The Unique theater on Main Street was one of Akron’s famous vaudeville theaters. Around 1905, The Unique would be converted into Akron’s first motion picture theater.
The Empire House opened on November 20, 1847. The hotel served Akron visitors until it was torn down in 1912 to make way for the Portage Hotel.
Akron Fire Department has a long and proud history dating all the way back to 1839 when the North Akron Fire Company was formed. Akron’s volunteer fire-fighting forces were consolidated to form the “Akron Fire Department” in 1866. The members of the department were placed on a full pay basis in 1903. The department was…
A view of a busy Main Street looking North with Mill Street as the first intersection. Akron was central to the street car and interurban rail traffic of the day.
Built before the rubber boom, Akron’s Union Station quickly showed its inadequacies as the city’s population exploded. Although additions were made, the station was never large enough to handle the popularity of Akron. In 1950 a new Union Depot was built to replace the aging structure and by 1951 it had been demolished.
At a time before automobiles ruled the streets, most of Akron’s leading stores, theaters, and hotels were located along South Main Street. Trolley’s and horse carts added to the bustle of downtown.
An early view of Akron’s Main Street complete with streetcar, horse cart and vintage automobiles.
This is the Ohio Building in Akron, Ohio. In this postcard view, old cars can be seen parked along the front and side of the building. Additionally, a horse and cart are seen on the street making deliveries.
The city’s second Union Station was built in 1891 and demolished in 1951. It was located between East Market and Park streets. This station served the Baltimore & Ohio (B&O), Cleveland Akron & Columbus (CA&C) and the Erie Railroads. It was replaced by Union Depot.
Michael O’Neil and his partner Isaac Dyas began serving Akron shoppers in 1877. Their first store was a dry goods store located at 114 East Market Street. Before being sold in 1912, O’neils had several locations in the Akron Canton Area.
This ornate railway passenger station, built in 1888, was located on the corner of West Market Street and South Canal Street. The station was built to relocate passenger service from the railroad’s less convenient station at North Howard and Ridge Streets. The Valley Railway reached from Cleveland to Akron via the Cuyahoga Valley and then south to Valley Junction…
In 1888, the Akron Building and Loan Association was opened. The first officers included familiar Akron family names: Hugo Schumacher, W.B. Gamble, A.H. Noah, William Buchtel, and P.M. Atterholt. In 1909, after several moves, the name of the company was changed to the Akron Savings and Loan Company, with its headquarters at the Savings and Loan…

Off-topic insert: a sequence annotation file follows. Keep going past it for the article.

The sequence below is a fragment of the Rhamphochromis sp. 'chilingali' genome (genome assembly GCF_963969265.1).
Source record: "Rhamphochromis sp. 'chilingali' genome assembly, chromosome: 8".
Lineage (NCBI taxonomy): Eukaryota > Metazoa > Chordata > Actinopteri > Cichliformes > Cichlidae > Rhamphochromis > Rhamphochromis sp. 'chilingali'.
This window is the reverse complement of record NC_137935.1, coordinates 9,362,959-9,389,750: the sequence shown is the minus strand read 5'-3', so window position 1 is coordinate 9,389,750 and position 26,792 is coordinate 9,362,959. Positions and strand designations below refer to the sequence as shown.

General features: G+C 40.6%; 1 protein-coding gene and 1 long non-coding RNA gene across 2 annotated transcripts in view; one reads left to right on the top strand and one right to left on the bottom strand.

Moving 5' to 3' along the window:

Very old view of the Empire House on Akron’s Market Street. The area is busy with activity as a trolley moves through the scene. By 1912, the Empire would be destroyed to make way for the new 250-room Portage Hotel.
Mills of the Quaker Oats Co. can be seen in the background of this postcard. The former CA&C/Railway Express Agency station is in the foreground. A railroad boxcar is being loaded on the team track at the right of the image. The image was taken from the mill street bridge over the city’s main railroad lines.
In 1896, seven cars entered America’s first automobile race held on a track – it was the five-lap “Providence Horseless Carriage Race”. To the awe of 60,000 spectators, the Riker Electric Trap No. 1, using Diamond Rubber Company tires, took home the checkered flag. The car averaged about 20 miles per hour.
A quiet afternoon on Akron’s South Main Street. As trolley #208 works it’s way through the streets.
The Akron YMCA began in 1870 as a small reading room on South Howard Street. By In 1904 they had grown enough to build a five-story building at State and Main. This structure was later raised to make room for the Mayflower Hotel.
A vintage view of Akron’s Goodyear Heights neighborhood at what is today Goodyear Boulevard and Para Avenue.
Busy day at Akron’s Central Fire Station. A crowd gathers to watch firemen practice their skills.
Founded in 1907 by S. E. Duff, Star Rubber Goods was one of Akron’s earliest rubber manufacturers. In 1916 the company entered the tire manufacturing business, having previously made druggists’ rubber sundries. The company was reported to have a capacity for 750 tubes and 600 tires a day.
Akron Fire Department has a long and proud history dating all the way back to 1839 when Akron Council provided for the creation of volunteer companies to replace the Fire Warden. The “North Akron Fire Company” was formed on December 11, 1839. The first fire engine house was erected in 1841.
The Y.W.C.A. building at 22 S. High St. was originally called the Grace House, (later known as the Sawan Building). The YWCA moved into the building in 1907 after remodeling and adding a cafeteria, swimming pool, gym, and track. The building was demolished in 1994.
This rather plain looking structure once stood on the site of today’s First National Bank Tower. The Hamilton Building was home to the Central Savings and Trust which moved into the building in 1918 and renamed it the Central Savings and Trust Building. The bank remained there until the building was demolished and replaced by…